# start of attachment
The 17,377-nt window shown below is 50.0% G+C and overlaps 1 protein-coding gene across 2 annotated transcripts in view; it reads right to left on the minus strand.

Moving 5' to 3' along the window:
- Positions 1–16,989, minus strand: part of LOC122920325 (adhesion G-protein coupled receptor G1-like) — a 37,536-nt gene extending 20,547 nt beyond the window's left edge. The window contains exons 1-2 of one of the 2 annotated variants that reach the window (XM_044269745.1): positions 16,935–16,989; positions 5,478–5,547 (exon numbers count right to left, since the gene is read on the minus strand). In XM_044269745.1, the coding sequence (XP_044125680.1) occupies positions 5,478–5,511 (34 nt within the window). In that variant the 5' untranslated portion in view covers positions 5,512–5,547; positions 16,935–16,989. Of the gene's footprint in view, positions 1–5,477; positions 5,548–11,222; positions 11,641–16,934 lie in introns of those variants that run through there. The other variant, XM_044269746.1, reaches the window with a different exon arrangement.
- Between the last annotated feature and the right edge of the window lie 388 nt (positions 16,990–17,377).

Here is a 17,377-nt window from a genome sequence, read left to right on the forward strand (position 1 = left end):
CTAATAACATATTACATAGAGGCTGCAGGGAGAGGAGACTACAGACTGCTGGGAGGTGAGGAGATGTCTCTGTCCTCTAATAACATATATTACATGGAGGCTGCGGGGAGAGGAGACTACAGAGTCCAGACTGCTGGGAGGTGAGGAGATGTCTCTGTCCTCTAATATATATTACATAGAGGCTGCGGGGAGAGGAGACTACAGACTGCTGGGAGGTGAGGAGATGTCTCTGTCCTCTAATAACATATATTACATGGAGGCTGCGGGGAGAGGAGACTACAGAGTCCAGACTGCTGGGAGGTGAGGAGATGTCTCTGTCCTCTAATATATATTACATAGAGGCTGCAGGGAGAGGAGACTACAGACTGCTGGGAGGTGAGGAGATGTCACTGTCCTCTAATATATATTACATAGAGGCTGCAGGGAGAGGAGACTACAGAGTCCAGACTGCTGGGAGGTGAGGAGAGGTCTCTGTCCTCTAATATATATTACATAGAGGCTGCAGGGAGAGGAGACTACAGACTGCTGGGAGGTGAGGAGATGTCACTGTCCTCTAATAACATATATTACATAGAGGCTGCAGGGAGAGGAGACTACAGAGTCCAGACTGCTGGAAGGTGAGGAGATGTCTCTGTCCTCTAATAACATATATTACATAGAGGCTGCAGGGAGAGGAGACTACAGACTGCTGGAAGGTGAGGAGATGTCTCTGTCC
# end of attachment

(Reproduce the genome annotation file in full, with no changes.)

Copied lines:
The 17,377-nt window shown below is 50.0% G+C and overlaps 1 protein-coding gene across 2 annotated transcripts in view; it reads right to left on the minus strand.

Moving 5' to 3' along the window:
- Positions 1–16,989, minus strand: part of LOC122920325 (adhesion G-protein coupled receptor G1-like) — a 37,536-nt gene extending 20,547 nt beyond the window's left edge. The window contains exons 1-2 of one of the 2 annotated variants that reach the window (XM_044269745.1): positions 16,935–16,989; positions 5,478–5,547 (exon numbers count right to left, since the gene is read on the minus strand). In XM_044269745.1, the coding sequence (XP_044125680.1) occupies positions 5,478–5,511 (34 nt within the window). In that variant the 5' untranslated portion in view covers positions 5,512–5,547; positions 16,935–16,989. Of the gene's footprint in view, positions 1–5,477; positions 5,548–11,222; positions 11,641–16,934 lie in introns of those variants that run through there. The other variant, XM_044269746.1, reaches the window with a different exon arrangement.
- Between the last annotated feature and the right edge of the window lie 388 nt (positions 16,990–17,377).

Here is a 17,377-nt window from a genome sequence, read left to right on the forward strand (position 1 = left end):
CTAATAACATATTACATAGAGGCTGCAGGGAGAGGAGACTACAGACTGCTGGGAGGTGAGGAGATGTCTCTGTCCTCTAATAACATATATTACATGGAGGCTGCGGGGAGAGGAGACTACAGAGTCCAGACTGCTGGGAGGTGAGGAGATGTCTCTGTCCTCTAATATATATTACATAGAGGCTGCGGGGAGAGGAGACTACAGACTGCTGGGAGGTGAGGAGATGTCTCTGTCCTCTAATAACATATATTACATGGAGGCTGCGGGGAGAGGAGACTACAGAGTCCAGACTGCTGGGAGGTGAGGAGATGTCTCTGTCCTCTAATATATATTACATAGAGGCTGCAGGGAGAGGAGACTACAGACTGCTGGGAGGTGAGGAGATGTCACTGTCCTCTAATATATATTACATAGAGGCTGCAGGGAGAGGAGACTACAGAGTCCAGACTGCTGGGAGGTGAGGAGAGGTCTCTGTCCTCTAATATATATTACATAGAGGCTGCAGGGAGAGGAGACTACAGACTGCTGGGAGGTGAGGAGATGTCACTGTCCTCTAATAACATATATTACATAGAGGCTGCAGGGAGAGGAGACTACAGAGTCCAGACTGCTGGAAGGTGAGGAGATGTCTCTGTCCTCTAATAACATATATTACATAGAGGCTGCAGGGAGAGGAGACTACAGACTGCTGGAAGGTGAGGAGATGTCTCTGTCC